Firstly – apologies for the long absence. It has been a strange few months, and life has gone in all kinds of frustrating, exciting, weird ways and this blog was neglected.
Now, for last week. I was contacted by a group I signed up for back in university that does focus groups. I’ve only ever done one other, not certain what about. They asked me questions, primarily, about my interest in politics. Strangely, they seemed pleased about my enthusiasm for it.
Last night, I arrived in a polished office, where I and a number of other women (2 of women of colour in a group of about 10). They had sandwiches and cookies laid out. A couple of the women noted with some discontent that the men got the 6pm spot, while we only started at 8.
We’re shown into a room with huge pads of paper which we never used. A nice older guy walks us through the paces. We can say whatever we want, we’re not expected to represent anyone but ourselves, we’re not expected to know much about the subject, but anything we’d like to share we can add. This is shaping up to be pretty darn interesting!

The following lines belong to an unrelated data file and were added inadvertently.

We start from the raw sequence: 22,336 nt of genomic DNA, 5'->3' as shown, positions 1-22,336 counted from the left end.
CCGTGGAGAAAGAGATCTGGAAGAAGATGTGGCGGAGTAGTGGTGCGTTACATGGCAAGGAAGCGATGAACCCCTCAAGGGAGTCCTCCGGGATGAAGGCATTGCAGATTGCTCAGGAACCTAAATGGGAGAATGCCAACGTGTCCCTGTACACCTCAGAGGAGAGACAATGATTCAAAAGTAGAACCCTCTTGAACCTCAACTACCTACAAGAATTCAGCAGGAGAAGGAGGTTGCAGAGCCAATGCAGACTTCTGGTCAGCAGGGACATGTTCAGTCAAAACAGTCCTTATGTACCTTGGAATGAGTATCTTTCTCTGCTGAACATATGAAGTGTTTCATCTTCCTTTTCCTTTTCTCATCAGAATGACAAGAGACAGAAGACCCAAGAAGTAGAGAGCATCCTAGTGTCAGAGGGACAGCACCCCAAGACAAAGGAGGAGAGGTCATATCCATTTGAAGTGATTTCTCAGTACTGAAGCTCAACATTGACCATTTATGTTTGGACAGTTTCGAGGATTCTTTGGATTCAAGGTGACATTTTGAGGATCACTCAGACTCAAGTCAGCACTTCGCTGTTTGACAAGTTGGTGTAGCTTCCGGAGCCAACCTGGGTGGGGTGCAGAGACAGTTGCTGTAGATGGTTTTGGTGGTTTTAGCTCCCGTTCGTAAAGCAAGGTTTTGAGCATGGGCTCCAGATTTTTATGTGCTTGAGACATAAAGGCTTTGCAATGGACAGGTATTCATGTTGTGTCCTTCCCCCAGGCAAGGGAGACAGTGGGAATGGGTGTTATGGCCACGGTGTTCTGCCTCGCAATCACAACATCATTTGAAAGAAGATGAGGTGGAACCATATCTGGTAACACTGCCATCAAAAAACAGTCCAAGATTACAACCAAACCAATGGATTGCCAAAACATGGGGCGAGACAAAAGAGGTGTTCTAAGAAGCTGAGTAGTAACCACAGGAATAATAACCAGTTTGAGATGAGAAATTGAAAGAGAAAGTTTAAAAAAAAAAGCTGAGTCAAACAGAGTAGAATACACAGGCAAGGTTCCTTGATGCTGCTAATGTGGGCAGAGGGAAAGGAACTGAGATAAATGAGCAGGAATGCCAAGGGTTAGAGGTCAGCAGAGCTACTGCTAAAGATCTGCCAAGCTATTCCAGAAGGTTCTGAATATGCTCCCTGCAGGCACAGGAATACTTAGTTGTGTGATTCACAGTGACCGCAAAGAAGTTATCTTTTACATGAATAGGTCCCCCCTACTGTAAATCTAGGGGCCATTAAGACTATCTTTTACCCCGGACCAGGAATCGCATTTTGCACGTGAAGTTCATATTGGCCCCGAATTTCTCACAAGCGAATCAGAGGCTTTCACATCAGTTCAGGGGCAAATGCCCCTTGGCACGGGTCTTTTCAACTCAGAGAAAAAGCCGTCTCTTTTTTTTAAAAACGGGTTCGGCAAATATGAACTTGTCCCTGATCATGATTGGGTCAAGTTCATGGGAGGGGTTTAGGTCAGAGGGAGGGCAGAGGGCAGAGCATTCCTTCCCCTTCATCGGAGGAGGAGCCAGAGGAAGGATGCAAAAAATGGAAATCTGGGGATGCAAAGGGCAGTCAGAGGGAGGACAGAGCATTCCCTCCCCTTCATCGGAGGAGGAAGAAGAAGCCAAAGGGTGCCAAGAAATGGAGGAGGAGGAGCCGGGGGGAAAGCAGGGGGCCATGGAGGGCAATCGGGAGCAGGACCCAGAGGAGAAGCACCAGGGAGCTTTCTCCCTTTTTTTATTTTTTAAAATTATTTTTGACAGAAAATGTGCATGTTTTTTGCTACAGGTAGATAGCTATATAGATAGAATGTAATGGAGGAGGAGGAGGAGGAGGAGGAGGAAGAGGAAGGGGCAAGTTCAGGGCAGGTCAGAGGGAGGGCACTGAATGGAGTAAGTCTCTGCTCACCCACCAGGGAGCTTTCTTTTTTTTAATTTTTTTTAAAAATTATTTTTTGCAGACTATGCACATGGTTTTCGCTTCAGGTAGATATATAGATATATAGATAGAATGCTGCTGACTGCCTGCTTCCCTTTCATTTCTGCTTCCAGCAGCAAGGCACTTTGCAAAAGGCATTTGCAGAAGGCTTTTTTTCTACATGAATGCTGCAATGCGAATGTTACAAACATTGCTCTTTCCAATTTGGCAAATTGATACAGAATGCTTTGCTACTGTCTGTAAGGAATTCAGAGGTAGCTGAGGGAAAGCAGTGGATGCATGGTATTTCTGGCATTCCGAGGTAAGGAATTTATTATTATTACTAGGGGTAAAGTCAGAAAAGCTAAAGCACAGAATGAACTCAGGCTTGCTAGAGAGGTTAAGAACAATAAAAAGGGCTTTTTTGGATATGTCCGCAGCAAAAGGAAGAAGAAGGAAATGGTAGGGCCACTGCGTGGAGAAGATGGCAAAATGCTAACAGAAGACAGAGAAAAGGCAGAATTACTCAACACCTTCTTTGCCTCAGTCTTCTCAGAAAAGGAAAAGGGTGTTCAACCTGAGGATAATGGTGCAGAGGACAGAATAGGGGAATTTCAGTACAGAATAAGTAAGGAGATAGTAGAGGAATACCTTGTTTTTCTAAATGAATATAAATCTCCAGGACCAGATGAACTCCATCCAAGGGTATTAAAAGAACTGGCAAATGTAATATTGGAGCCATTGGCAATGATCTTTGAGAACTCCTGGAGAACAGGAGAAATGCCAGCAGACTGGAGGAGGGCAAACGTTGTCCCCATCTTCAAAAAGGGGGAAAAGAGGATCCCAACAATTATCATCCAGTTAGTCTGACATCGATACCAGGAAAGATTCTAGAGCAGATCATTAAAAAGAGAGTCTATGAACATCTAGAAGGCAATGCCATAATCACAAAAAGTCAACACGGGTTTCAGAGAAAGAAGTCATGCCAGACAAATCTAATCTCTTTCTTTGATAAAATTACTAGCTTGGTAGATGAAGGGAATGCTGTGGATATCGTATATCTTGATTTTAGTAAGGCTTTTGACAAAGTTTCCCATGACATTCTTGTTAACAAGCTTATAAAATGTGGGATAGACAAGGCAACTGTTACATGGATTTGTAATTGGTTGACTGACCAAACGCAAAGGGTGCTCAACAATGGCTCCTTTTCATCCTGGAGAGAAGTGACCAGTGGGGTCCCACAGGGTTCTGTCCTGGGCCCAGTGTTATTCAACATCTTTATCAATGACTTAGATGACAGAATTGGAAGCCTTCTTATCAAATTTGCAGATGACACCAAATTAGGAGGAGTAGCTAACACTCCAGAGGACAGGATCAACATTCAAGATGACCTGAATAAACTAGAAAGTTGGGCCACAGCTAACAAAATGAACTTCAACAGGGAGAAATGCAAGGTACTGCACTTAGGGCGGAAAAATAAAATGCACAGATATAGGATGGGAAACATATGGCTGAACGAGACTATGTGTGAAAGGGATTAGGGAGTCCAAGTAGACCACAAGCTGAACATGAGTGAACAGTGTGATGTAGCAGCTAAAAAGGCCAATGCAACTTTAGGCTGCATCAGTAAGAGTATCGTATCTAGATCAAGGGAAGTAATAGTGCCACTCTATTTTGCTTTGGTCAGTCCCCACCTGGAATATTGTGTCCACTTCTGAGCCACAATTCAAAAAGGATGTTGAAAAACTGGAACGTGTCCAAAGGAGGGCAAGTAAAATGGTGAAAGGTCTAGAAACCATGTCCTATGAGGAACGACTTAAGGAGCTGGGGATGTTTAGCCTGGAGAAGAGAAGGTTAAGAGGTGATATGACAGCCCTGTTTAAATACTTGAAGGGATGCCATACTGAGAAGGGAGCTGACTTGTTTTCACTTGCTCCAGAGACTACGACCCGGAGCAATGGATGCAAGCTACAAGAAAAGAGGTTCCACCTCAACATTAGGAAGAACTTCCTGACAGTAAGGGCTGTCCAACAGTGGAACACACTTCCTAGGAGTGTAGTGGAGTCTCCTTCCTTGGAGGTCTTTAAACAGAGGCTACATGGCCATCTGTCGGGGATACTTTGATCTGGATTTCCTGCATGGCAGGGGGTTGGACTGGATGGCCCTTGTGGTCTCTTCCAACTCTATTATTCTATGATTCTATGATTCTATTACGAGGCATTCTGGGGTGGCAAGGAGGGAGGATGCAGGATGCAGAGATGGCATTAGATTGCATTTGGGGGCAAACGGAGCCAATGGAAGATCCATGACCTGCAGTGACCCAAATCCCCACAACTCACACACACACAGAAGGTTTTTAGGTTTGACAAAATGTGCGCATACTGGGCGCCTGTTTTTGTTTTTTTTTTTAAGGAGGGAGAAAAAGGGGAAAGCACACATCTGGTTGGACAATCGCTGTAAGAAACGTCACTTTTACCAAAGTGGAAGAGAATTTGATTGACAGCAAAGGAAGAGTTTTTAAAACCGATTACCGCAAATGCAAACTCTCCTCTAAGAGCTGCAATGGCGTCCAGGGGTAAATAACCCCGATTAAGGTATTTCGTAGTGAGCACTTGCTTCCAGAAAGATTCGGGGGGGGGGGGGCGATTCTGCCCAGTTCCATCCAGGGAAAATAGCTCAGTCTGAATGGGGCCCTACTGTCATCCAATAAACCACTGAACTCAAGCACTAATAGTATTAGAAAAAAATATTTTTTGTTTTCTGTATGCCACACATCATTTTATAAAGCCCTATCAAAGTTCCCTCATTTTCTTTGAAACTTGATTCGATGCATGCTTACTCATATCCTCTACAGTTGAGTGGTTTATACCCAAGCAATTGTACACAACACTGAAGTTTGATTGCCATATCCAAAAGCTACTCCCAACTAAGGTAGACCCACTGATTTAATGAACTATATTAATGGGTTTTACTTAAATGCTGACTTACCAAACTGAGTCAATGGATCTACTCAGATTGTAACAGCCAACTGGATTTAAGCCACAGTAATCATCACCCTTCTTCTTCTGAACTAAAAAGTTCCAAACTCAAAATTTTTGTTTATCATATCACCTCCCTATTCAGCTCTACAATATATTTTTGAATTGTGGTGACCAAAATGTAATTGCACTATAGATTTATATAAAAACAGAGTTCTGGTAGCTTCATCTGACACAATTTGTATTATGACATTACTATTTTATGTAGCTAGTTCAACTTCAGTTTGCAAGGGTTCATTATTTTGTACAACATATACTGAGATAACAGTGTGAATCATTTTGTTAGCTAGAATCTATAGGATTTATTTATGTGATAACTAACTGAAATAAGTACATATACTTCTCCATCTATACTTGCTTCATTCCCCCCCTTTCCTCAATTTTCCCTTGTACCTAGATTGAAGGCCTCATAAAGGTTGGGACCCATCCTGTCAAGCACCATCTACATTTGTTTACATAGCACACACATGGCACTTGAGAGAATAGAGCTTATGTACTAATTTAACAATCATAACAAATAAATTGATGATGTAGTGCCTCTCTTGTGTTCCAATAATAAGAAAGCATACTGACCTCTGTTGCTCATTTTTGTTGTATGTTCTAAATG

Today’s good news story is actually already a week old. Unfortunately, other stuff has dominated the news and Premier Wynne’s remarkable achievement has flown under the radar.
Can I just take yet another moment and bask in this one politician’s effort to restore my faith in politics? Ontario Premier Kathleen Wynne has joined hands with Quebec Premier Philippe Couillard to sign a milestone deal, likely as a way of sticking it to Harper for being a dangerously incompetent Prime Minister who actively avoids the provincial leaders because he doesn’t like them.
The deal eliminates the need for Ontario to build yet another massive, costly, inefficient, and environmentally disastrous power plant. It will allow the funds that were going to go towards building that to be reallocated to real infrastructure needs within the province. It creates a stronger economic tie between the two provinces. It places higher priority on renewable sources of energy. It helps Quebec gain income in ways other than equalization payments and does not put any additional strain on their production as our needs are beautifully complimentary. It allows Ontario to pay significantly less for energy. It puts us a step closer to a national energy plan, even if Harper refuses to join in.
Is more work needed? Of course. Is this a tremendous first step? Absolutely.